Any waste management/recycling experts in?
I thought the only reason the collected garden waste was that it was heavy and so was an easy way to meet the EU regs on % waste recycled, which is measured by weight.
After all using great big diesel trucks to collect individual compost heaps and centrally compost them isn’t actually green at all – it’s completely daft, the greenest thing would be for everyone to locally compost their grass clippings etc in their own garden.Posted 4 years ago
Too tall..im working as an independant consulrant with various international designers of small scale converters and pyrolysis plants that’ll process low volume and use combustion gas to fuel the cycle so minumal impact…for use in nusring homes..and as ward disposal systems for health care
. Footflaps..the main thin with large scale compstinging process is that theoretically there is a saleable end product..most of it goes to farmers and local authorities for flower beds etc… the fact that there are a bloomin occupational health and safety nightmare to work in due to massive endotoxin and bioaerosol loading…oh and they smell like sarans arse….working with ivc systems is pretty grim…and ive seen some grim workplaces!
A lot if the diesels are also on recyled oil for fuel. .but yea there is a hell of a lot of greenwash that joe oublic isnt aware offPosted 4 years agomolgripsSubscriber
After all using great big diesel trucks to collect individual compost heaps and centrally compost them isn’t actually green at all
Well.. If the council didn’t collect it most people would not compost themselves. Only keen gardeners are going to bother and most people aren’t. Plus if you compost centrally you can sell it to garden centres can’t you? Once found a plastic clothespeg in a bag of compost bought from B&Q.Posted 4 years agomrhoppySubscriber
Why would this be? Surely if we already have an advanced system why downgrade?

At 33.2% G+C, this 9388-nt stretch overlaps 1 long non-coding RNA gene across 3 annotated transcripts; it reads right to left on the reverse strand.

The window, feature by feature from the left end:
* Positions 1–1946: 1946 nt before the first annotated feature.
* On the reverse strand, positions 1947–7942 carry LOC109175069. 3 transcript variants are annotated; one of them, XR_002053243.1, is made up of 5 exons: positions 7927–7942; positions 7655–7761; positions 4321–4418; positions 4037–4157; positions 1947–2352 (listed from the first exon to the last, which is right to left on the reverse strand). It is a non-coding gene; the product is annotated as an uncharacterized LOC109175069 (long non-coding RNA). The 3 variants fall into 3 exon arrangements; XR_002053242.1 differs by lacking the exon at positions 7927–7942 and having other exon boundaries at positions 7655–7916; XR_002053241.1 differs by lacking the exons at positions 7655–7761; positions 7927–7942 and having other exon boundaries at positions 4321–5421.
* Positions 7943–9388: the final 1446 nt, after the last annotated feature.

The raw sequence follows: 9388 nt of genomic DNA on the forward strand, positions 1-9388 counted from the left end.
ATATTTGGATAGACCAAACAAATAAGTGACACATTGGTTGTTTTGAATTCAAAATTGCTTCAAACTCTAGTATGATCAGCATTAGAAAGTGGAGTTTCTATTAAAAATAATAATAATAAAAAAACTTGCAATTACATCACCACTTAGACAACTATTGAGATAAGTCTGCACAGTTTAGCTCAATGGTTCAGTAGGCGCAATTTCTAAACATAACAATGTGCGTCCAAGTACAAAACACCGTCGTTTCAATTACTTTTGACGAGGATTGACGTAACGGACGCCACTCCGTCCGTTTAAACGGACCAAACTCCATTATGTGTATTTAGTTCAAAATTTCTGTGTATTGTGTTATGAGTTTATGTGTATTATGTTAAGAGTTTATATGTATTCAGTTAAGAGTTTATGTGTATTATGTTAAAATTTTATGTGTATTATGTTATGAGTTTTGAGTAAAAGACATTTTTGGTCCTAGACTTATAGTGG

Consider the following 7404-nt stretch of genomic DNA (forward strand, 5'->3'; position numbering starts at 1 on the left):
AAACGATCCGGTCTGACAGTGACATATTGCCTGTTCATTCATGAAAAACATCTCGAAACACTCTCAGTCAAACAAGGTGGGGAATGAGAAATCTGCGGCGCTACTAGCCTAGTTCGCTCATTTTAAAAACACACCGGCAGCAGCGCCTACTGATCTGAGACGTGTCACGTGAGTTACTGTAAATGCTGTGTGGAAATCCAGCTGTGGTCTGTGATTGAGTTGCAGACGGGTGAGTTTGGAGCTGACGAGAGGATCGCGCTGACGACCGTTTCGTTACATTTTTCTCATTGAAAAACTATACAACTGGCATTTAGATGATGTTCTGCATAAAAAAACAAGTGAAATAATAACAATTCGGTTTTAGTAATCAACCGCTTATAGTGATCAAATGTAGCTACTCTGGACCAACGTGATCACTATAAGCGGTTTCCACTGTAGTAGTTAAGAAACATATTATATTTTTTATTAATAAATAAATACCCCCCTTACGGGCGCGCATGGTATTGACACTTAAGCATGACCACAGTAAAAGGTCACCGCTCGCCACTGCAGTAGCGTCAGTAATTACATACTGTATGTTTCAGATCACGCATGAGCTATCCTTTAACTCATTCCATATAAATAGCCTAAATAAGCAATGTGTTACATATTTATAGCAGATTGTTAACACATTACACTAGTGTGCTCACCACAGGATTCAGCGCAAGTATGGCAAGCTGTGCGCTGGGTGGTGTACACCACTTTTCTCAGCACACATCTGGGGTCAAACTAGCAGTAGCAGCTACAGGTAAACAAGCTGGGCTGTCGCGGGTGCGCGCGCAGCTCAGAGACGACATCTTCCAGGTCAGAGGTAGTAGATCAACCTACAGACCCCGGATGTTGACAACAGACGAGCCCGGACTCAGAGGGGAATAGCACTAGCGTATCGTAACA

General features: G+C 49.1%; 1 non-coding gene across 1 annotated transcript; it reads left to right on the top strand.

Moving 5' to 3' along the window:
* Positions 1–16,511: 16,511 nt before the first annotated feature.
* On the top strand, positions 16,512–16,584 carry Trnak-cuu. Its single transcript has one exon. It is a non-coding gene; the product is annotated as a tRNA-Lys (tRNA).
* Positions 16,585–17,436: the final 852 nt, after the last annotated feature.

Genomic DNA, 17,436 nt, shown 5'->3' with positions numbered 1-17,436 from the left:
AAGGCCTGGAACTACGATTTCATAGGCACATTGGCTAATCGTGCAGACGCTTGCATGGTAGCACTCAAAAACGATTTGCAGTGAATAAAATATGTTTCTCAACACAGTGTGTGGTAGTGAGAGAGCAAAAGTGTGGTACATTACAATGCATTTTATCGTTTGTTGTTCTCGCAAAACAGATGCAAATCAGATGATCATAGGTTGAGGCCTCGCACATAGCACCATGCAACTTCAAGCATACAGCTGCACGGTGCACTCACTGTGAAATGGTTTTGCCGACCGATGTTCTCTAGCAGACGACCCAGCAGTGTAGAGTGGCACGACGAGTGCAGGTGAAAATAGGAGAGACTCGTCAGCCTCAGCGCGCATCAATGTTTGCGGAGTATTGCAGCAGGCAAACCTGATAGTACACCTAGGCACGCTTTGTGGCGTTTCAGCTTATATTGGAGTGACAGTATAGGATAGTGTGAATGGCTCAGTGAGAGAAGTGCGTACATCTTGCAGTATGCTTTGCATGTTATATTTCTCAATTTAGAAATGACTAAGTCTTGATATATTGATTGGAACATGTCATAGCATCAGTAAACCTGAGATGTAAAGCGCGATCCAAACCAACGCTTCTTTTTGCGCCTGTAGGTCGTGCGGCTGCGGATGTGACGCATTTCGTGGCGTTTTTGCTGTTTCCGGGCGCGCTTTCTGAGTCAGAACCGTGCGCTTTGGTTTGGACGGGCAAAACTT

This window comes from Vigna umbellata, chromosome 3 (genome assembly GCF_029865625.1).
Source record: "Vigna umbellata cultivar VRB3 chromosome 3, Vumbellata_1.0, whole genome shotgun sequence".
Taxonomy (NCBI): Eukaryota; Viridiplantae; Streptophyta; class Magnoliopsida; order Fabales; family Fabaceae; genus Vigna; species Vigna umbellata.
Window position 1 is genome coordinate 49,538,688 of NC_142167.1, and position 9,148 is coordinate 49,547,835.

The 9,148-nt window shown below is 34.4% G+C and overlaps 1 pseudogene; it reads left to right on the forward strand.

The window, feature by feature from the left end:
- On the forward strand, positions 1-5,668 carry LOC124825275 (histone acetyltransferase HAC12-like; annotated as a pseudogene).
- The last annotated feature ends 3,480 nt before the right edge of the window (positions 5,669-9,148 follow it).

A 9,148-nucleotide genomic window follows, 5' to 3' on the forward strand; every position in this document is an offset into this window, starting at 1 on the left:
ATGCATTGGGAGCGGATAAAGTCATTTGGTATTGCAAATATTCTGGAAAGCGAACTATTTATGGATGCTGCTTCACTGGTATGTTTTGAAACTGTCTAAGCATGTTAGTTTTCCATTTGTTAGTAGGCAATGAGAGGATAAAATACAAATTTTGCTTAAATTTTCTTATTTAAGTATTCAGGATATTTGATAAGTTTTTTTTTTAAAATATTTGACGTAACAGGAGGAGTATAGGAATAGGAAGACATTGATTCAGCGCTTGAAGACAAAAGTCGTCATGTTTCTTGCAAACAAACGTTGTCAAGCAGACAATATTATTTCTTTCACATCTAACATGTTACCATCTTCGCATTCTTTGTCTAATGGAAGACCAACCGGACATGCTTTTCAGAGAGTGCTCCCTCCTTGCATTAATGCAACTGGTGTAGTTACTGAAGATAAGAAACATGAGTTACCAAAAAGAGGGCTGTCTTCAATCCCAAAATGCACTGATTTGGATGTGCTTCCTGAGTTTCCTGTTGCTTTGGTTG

No you have a high tech sorting process but it potentially leads to lower quality material that is harder to market and produces less income while incurring processing cost. Separating the food waste means that you can put it through AD to produce energy from biomass with the associated ROC benefits on top of the energy sales. And the current system doesn’t comply with the WAG requirements (and potentially EU legislation depending on the not yet released definition of TEEP), but other than that it’s all gravy. What you’re getting isn’t a downgrade it’s just different.Posted 4 years agomrhoppySubscriber
thestabiliser – Member
Those above insinuating changes are due to the recycling operator, you’re wrong, mode of collection is always set by the collection authority as part of the tender, they may ask you to price for an alternative but a change in waste collection policy requires assent from the elected members.
They tend to choose different methods in different areas as different housing densities etc are better served by different methods, they are also influenced by the arrangements made by the waste disposal authority (usuall the county council) who will have historicallyoperated the landfill sites but have usually let them to either profit making subsidiaries of themselves or private companies or a mixture, e.g. cumbria, CWM (former council) ru the landfills, Shanks run the recycling infrastructure